UNION COUNTY, Tenn. — Filmmaker Ken Burns' new country music documentary started airing this weekend — and in the Cradle of Country Music, it's causing a stir.

Union County is a little county with a big history. Country music stars Chet Atkins, Roy Acuff, Carl Smith, Lois Johnson, and Kenny Chesney each called the East Tennessean county their home. 

Those stars shine in Burns' "Country Music," a 16-hour, 8-part series about the musicians who built the genre — including East Tennessean legends Dolly Parton, Roy Acuff and Chet Atkins.

Though the series just started airing on Sunday night, Union County's Roy Acuff Museum has already seen new interest in the area's musical heritage. 

Union County Historical Society President Martha Carter said the community is proud of its contributions to country music. 

"It's a small county to have as many Grand Ole Opry members as we have had," Carter said. 

As of 2017, Union County was home to just under 20,000 people. Out of the 95 counties in Tennessee, it's ranked 67th in population.

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To Carter, historical information sources like the museum play an important role in everyday life.

"I don't think that the county — the people and the public — would be who they are and really understand the life of people if it wasn't preserved and kept," Carter said.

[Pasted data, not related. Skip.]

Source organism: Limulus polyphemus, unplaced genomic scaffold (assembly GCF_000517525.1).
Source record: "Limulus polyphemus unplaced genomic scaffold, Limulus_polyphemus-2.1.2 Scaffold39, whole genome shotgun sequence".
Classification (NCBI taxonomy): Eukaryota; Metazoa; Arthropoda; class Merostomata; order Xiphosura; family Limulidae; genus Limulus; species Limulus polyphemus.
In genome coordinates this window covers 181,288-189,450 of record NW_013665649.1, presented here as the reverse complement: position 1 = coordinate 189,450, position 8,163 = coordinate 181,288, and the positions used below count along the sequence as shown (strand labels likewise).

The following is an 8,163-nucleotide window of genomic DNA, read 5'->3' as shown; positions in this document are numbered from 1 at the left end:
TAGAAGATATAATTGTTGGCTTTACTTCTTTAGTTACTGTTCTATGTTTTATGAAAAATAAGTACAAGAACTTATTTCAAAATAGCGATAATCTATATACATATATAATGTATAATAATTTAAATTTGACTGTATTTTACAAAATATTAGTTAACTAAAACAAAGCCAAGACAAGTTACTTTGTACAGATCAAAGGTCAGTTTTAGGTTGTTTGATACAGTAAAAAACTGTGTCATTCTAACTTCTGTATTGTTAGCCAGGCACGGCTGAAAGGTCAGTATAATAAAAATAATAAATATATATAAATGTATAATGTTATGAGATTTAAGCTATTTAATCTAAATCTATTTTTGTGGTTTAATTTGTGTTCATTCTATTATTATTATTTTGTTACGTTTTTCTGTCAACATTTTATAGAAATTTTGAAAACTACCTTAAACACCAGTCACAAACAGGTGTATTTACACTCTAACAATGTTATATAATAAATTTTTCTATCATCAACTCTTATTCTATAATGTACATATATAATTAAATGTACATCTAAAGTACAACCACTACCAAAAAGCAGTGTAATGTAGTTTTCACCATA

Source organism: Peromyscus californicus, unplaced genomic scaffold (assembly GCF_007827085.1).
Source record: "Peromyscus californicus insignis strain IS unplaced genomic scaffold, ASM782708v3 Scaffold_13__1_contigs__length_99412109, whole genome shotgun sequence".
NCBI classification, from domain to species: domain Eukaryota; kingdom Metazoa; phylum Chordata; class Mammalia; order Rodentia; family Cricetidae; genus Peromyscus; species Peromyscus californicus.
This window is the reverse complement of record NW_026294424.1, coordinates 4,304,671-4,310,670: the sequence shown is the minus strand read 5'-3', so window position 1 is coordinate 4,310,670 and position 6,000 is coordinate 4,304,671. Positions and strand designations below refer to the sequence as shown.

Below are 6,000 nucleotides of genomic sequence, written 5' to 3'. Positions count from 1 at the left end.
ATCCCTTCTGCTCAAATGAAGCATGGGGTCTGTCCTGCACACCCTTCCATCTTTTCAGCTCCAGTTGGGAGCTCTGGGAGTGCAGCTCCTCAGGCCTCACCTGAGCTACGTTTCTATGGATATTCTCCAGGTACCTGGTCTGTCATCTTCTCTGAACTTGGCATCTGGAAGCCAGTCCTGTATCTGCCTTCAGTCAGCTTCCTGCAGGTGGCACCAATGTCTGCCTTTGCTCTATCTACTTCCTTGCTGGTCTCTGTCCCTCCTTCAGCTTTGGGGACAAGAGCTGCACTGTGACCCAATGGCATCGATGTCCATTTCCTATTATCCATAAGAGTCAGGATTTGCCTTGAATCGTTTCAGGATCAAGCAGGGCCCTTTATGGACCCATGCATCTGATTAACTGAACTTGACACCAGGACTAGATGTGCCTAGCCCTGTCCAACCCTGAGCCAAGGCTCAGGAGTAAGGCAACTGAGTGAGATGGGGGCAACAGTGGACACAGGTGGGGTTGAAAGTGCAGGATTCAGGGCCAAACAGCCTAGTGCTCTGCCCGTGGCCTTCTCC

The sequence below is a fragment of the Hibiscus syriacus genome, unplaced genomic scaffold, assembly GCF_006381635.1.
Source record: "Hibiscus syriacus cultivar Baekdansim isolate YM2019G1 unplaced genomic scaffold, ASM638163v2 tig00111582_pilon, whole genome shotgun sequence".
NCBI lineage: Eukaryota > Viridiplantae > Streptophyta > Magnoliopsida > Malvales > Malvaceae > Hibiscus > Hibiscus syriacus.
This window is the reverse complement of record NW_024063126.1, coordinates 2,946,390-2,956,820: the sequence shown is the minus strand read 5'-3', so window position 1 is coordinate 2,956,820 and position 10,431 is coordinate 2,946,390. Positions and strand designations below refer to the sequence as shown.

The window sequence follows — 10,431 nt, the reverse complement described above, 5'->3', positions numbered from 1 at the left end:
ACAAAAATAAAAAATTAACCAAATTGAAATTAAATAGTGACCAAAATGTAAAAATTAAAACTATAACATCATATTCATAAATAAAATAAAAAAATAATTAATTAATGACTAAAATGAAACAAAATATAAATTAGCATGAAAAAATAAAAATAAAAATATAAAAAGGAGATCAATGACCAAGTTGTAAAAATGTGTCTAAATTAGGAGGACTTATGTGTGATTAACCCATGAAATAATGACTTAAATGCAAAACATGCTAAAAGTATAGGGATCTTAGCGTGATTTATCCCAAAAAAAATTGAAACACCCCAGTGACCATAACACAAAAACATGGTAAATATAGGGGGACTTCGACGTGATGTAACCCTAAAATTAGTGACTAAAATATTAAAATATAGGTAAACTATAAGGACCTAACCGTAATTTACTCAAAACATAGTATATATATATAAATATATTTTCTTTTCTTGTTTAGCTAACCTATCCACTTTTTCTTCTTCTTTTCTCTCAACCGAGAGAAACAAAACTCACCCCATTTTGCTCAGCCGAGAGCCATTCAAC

The museum exhibits hundreds of books, newspaper clippings, awards, and other memorabilia — including a rare Roy Acuff fiddle. 

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Roy Acuff's fiddle at a Union County museum
WBIR

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Only one of "Country Music's" eight episodes has aired, but reviews are in. 

Rolling Stone called it "both a history lesson of an American art form and 20th century U.S.A. itself" for its focus on the genre's origins — a fusion of English, Irish, and Scottish ballads sung in Appalachia and instruments brought over by both European immigrants and African slaves. 

The first four parts of the series air from Sunday, Sept. 15 to Wednesday, Sept. 18. The second half of the series will air from Sept. 22 to Sept. 25. 

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